You can keep a lot of personal belongings when you file bankruptcy, provided that you have an exemption available to protect them. In Chicago, Illinois, an individual debtor can keep up to $4000 of cash and personal belongings. Good news! Your stuff probably isn’t worth that much. It’s old, it’s used, the kids have tore them up…etc. Think garage sale value.
K is also for Keeping Debt. A debtor can reaffirm a secured debt if they can demonstrate the ability to afford the monthly payments and by signing a reaffirmation agreements. Most commonly, this is done for cars and homes.
Interesting story. I had a Chicago Chapter 7 trustee tell a debtor of mine to walk away from his home. Debtor looked shocked at how serious the trustee was. Then I looked at the numbers. The home was recently valued at $71,000 from a recent appraisal in this current market. The debtor owed about $140,000, but was current on the loan. When asked why he would want to pay double what something was worth, the only thing he could say was “but it is my home.” This is a great dilemma I see. Debtors come in, pleading to keep their homes, but want to get rid of all their other debt. Truth be told, paying twice what something is worth could be the reason they are filing bankruptcy in the first place. True, the economy and poor real estate market decimated values in Chicago, in Illinois and around the country.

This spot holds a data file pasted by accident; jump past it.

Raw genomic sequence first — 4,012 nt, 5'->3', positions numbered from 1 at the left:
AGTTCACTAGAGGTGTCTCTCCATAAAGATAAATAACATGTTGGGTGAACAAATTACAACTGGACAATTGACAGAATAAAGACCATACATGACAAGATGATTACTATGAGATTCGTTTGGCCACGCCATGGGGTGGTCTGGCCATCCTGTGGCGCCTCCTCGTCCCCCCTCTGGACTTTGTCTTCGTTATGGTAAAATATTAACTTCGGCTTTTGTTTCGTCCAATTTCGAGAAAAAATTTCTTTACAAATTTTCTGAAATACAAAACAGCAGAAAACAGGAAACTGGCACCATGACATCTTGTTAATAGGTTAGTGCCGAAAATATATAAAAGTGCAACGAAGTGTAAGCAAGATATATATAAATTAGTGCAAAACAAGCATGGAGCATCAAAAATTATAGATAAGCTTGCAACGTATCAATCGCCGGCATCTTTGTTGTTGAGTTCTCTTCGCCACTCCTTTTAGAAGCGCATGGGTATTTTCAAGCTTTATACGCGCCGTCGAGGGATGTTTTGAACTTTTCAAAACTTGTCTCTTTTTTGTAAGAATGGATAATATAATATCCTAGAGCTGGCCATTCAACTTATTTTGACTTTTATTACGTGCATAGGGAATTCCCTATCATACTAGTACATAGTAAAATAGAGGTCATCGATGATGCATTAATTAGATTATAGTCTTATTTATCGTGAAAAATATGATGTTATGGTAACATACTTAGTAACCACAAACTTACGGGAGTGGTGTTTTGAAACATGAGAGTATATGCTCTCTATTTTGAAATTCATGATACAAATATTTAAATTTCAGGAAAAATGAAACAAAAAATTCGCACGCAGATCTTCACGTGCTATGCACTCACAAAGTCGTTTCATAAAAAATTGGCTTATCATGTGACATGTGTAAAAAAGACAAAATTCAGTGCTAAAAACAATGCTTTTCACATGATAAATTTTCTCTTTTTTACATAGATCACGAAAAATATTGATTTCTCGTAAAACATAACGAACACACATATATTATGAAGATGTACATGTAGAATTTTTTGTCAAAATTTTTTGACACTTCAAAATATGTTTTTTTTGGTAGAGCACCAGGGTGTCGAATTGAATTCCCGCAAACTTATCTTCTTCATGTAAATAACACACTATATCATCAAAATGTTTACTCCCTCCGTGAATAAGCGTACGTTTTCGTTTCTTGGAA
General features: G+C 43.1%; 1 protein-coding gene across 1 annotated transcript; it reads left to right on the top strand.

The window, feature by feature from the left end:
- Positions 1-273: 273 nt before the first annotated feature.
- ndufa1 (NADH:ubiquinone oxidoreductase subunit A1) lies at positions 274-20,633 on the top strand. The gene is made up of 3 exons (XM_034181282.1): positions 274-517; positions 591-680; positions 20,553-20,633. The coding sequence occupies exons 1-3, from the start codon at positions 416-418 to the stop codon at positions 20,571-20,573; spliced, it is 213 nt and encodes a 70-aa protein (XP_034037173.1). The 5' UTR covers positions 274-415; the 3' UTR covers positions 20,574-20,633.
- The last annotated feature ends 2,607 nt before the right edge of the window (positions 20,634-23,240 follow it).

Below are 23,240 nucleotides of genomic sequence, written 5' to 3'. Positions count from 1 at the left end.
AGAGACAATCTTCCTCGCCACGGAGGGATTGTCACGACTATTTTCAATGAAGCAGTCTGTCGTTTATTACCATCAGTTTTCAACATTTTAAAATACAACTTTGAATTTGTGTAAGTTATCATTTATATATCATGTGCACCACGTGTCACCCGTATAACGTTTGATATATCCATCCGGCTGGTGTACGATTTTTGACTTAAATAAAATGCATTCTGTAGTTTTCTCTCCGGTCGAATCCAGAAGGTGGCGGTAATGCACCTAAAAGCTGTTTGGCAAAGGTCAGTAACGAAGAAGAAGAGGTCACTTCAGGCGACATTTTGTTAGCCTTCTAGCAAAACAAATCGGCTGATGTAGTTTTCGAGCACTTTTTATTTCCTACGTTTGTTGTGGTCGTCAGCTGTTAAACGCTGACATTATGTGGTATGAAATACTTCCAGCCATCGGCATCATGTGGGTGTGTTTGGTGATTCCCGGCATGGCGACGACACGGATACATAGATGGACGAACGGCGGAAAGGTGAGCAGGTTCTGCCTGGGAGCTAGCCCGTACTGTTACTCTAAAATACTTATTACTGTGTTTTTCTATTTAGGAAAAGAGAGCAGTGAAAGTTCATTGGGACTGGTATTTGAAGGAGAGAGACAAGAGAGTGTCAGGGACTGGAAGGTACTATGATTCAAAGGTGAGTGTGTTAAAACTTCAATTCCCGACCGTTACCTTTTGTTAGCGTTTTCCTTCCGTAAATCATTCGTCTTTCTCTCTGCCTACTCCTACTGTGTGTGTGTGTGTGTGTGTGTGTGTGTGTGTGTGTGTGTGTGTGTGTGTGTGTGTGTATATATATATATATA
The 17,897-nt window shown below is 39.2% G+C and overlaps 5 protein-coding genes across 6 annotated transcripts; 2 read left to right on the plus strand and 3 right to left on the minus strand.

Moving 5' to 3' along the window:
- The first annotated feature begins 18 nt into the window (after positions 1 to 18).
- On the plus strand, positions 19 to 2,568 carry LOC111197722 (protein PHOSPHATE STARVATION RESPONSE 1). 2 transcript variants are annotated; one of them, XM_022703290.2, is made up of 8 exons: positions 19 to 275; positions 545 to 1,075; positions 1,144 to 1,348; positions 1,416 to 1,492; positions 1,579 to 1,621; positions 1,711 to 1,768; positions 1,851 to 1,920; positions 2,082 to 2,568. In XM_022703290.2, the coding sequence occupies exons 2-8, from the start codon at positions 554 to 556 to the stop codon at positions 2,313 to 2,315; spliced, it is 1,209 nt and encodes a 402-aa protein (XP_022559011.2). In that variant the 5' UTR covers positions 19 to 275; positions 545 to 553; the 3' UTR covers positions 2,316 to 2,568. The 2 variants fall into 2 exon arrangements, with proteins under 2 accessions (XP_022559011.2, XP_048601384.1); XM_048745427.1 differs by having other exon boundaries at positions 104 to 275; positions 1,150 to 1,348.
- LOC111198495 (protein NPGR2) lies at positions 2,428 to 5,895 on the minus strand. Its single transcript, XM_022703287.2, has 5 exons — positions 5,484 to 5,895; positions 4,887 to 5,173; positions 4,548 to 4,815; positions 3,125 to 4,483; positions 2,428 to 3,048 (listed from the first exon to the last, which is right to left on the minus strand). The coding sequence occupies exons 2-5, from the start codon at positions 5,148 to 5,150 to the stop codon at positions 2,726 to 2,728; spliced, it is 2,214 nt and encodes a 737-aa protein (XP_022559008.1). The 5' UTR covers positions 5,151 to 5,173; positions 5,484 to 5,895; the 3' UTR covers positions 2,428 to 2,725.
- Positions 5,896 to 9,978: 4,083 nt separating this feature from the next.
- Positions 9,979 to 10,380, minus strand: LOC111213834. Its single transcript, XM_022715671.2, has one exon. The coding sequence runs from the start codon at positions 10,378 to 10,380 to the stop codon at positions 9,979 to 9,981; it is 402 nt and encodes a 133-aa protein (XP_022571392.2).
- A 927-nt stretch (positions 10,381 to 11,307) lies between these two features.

The trustee is right, no matter how attached he was to his home. It sucks, but it is true. The bankrupt debtor should walk away and get a complete fresh start. I